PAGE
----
Ireland's nanoscientists research new technology for increased data storage

(Nanowerk News) CRANN, the Science Foundation Ireland funded research centre based at Trinity College Dublin, today announced a collaboration with Western Digital on the development of new technology to improve data storage. Western Digital is a world leader in the design and manufacture of hard drives.
The next step in magnetic recording technology – heat assisted magnetic recording – will allow 10 times more data to be stored on computer hard drives without increasing their physical size when implemented using jointly developed CRANN and Western Digital innovations. It will drive further increases in disk drive capacity which is the primary method for storage of the mass information generated in all aspects of life.
The new technology that CRANN is researching involves an optimized light delivery system that will allow a laser to focus energy at dimensions below 50 nanometres on a magnetic material - a size of approximately 1,000 times smaller than the width of a typical human hair. This precise focus causes a localised temperature change to occur, which in turn enables data storage at higher densities. The technology is extendible to much smaller spot sizes to enable higher capacity storage. An added benefit of this new implementation is an increased robustness and durability essential to reliable hard drives utilizing heat assisted magnetic recording. The research has resulted in CRANN and Western Digital developing new intellectual property in this area.
Welcoming the collaboration, Dr. Diarmuid O'Brien, Executive Director of CRANN said, "This collaboration with Western Digital is a reflection of CRANN's growing international reputation for quality research and researchers. As more and more people seek to store increased amounts of information, technology improvements are required to make the process more efficient. With this research, Irish scientists can help in providing the solution. Led by Professor John Donegan of TCD's School of Physics with Prof. James Lunney and two research students, this project is exploring science which has the potential to transform the way in which data is stored worldwide."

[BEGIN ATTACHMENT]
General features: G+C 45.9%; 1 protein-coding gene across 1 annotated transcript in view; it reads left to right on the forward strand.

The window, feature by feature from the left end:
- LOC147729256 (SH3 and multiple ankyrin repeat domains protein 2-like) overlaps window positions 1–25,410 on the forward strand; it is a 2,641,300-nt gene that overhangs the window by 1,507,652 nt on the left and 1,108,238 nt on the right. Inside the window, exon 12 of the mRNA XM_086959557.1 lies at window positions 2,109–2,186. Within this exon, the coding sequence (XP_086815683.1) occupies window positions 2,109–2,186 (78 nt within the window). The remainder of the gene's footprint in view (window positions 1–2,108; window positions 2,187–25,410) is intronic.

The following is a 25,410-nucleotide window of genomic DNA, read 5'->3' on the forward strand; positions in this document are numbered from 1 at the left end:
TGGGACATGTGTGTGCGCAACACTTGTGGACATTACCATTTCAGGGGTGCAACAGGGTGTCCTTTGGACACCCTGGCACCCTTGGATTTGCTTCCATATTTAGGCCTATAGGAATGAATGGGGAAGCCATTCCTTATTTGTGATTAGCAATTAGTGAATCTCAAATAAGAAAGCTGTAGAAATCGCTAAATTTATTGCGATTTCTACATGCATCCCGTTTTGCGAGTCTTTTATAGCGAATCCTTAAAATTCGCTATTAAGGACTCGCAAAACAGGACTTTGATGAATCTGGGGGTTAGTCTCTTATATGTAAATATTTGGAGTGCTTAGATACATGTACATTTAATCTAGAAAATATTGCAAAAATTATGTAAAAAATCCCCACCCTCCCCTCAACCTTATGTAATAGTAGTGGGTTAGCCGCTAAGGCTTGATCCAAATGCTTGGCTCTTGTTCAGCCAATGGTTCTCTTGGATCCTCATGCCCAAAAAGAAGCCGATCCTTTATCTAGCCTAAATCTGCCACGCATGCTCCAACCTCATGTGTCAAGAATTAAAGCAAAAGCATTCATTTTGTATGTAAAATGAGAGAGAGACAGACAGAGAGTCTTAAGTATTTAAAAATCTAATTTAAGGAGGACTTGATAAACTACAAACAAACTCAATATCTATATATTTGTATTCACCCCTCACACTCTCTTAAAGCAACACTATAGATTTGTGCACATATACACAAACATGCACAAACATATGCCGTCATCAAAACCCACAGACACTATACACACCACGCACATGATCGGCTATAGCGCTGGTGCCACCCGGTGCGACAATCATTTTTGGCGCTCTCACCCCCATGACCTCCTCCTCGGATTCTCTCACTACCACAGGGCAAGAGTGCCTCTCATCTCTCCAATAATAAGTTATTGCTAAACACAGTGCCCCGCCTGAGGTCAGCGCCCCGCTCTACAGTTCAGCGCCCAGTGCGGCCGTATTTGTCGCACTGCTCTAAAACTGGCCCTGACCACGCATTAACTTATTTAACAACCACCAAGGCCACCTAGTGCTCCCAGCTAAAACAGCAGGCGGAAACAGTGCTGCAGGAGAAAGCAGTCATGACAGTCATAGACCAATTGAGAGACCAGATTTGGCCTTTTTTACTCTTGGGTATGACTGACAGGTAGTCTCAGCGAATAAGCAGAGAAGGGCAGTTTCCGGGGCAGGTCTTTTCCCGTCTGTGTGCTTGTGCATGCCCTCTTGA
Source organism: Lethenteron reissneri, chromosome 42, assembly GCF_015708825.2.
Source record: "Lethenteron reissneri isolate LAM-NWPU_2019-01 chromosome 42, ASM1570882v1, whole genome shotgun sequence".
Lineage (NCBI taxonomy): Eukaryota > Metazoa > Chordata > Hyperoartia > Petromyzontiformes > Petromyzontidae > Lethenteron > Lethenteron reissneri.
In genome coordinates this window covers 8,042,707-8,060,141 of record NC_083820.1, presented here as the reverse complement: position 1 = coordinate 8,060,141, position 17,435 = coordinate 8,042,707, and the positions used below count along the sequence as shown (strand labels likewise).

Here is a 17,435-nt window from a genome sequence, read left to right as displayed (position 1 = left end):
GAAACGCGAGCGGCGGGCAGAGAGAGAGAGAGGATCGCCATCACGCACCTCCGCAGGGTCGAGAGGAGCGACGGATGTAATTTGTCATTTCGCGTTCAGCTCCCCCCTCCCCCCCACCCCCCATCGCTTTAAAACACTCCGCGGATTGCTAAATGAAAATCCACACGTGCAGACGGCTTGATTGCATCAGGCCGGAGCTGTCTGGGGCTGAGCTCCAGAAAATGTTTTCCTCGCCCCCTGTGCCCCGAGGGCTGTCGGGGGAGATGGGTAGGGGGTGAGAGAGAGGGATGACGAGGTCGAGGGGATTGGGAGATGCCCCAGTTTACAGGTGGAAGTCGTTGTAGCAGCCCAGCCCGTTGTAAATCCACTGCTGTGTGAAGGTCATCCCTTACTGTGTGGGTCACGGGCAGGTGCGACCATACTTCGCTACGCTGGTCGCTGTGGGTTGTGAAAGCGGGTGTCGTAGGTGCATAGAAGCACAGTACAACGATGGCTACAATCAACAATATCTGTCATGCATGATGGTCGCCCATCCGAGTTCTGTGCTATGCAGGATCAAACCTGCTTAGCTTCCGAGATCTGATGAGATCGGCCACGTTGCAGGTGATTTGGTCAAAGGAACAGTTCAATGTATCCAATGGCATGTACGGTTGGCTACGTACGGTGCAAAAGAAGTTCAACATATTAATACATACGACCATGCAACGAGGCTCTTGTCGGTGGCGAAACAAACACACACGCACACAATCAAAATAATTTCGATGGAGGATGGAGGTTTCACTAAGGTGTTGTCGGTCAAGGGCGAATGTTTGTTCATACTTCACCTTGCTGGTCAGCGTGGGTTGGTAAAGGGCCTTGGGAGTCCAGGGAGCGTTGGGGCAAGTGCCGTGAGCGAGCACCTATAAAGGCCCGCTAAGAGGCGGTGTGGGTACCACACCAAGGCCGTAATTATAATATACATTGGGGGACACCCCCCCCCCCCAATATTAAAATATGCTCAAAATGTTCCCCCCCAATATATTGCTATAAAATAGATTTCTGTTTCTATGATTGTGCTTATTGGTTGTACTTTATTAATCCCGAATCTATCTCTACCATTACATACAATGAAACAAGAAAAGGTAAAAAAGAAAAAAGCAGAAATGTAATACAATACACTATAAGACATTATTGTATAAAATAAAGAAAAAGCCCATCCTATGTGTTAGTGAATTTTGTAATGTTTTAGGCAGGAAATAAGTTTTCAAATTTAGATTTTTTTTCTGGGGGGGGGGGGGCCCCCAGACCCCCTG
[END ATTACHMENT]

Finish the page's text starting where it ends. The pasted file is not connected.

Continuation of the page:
Established in 2003 by Principal Investigators from the Schools of Physics and Chemistry at Trinity College Dublin in partnership with University College Cork, CRANN is Ireland's leading institute for nanoscience research. Funded by Science Foundation Ireland (SFI), it comprises a team of over 250 researchers.
About the Technology
Heat Assisted Magnetic Recording (HAMR) uses magnetic materials that are stable at much smaller sizes, e.g. iron platinum alloys. These magnetic materials can store single bits – the unit of measurement of information – in a much smaller area without being limited by the current technology used in hard disk storage.
CRANN is researching a novel light delivery system which will allow a laser to focus energy on a magnetic material at dimensions below 50 nanometres. By delivering the laser light at this dimension to the surface of the magnetic film, a localised temperature change occurs which enables data storage at higher densities. 50 nanometres is approximately 1,000 times smaller than the width of a typical human hair.
This research is led by Prof. John Donegan of the School of Physics with Prof. James Lunney and two research students. The research builds upon work on optical nanojets developed within CRANN. The challenge for industry has been to find a mechanism to form a high intensity optical spot, with a size much less than the wavelength of light (800 nm), in a design that is both practical to construct with existing mass-production semiconductor fabrication technology while being efficient and reliable over the lifetime of the device. This is a challenge that CRANN is now closer to meeting.
Source: CRANN